Focusing New Teachers on Individual and Low Performing Students: The Centrality of Formative Assessment in the Mentor's Repertoire of Practice
by Steven Z. Athanases & Betty Achinstein - 2003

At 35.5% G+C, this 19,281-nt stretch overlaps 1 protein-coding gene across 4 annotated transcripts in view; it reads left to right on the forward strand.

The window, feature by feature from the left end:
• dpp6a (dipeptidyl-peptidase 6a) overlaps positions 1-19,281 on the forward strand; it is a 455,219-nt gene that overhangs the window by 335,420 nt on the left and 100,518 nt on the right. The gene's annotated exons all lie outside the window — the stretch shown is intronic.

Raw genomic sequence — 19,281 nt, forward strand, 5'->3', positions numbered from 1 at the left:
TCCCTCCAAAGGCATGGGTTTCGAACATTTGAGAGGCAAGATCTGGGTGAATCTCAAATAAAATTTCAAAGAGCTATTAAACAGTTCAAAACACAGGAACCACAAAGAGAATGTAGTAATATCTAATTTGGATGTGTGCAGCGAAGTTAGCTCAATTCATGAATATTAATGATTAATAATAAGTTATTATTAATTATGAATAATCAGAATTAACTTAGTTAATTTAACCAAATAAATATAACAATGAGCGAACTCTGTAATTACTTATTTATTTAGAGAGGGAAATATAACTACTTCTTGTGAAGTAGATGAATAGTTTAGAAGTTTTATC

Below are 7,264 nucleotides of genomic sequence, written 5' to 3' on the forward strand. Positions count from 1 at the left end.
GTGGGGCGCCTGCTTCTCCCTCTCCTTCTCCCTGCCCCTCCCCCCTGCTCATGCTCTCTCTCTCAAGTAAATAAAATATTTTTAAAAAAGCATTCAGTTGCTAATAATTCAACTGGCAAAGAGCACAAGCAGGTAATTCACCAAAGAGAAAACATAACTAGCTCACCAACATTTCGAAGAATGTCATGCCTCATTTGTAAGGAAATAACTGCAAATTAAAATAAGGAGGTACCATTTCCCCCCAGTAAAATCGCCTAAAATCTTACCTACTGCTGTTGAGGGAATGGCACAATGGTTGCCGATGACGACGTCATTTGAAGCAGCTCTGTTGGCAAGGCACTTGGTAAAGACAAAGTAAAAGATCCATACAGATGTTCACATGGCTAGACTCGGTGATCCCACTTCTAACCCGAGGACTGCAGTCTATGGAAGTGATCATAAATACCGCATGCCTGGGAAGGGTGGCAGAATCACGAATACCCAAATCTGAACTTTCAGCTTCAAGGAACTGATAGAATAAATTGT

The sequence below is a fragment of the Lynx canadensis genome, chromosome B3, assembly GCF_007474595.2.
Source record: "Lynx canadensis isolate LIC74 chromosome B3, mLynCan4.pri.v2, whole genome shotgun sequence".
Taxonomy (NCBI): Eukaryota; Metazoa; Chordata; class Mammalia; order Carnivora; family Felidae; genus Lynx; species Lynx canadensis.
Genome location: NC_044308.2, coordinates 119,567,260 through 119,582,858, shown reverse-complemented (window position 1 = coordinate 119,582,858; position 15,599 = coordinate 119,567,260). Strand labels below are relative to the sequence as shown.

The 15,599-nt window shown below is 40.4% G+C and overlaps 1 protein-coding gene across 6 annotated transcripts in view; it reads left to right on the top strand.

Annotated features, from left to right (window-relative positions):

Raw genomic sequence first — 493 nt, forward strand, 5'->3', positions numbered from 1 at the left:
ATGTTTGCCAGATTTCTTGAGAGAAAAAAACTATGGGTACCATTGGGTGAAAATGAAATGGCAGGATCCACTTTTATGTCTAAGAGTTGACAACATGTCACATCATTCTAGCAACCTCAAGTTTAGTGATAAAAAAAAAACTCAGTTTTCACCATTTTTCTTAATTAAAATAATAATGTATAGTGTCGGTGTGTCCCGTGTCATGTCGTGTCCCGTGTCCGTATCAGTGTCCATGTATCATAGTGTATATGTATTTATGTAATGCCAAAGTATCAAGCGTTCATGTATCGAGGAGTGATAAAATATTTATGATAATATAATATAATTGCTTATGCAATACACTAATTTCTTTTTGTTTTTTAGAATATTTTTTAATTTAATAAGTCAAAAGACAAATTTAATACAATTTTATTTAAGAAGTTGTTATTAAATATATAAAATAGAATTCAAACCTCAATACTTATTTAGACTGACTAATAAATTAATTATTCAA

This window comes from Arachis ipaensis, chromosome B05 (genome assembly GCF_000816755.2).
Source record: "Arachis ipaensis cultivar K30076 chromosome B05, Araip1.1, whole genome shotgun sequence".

Mentoring novice teachers often features buddy support, technical advice, and classroom management tips to meet teacher-centered concerns of survival. Such mentoring aligns with conventional models of teacher development that describe the novice concerned with self-image, materials and procedures, and management, and only after the initial years, able to focus on individual student learning. Drawing on the wisdom of practice of 37 experienced teacher induction leaders and case studies of mentor/new teacher pairs, this study found that mentors can interrupt that tendency among new teachers, focusing them on the learning of individual students, especially those underperforming. For this work, mentors tap knowledge of student and teacher learners, pedagogy for classrooms and for tutoring teachers, and especially multi-layered knowledge and abilities in several domains of assessment. These include assessment of students, alignment of curriculum with standards, and formative assessment of the new teacher. Skillful use of this knowledge can bring individual student learning into focus and help new teachers generate methods for shaping instruction to meet students' varied learning needs. These results challenge developmental models of teaching and conservative mentoring practices, calling for articulation of a knowledge base and relevant mentor development to focus new teachers early on individual student learning.
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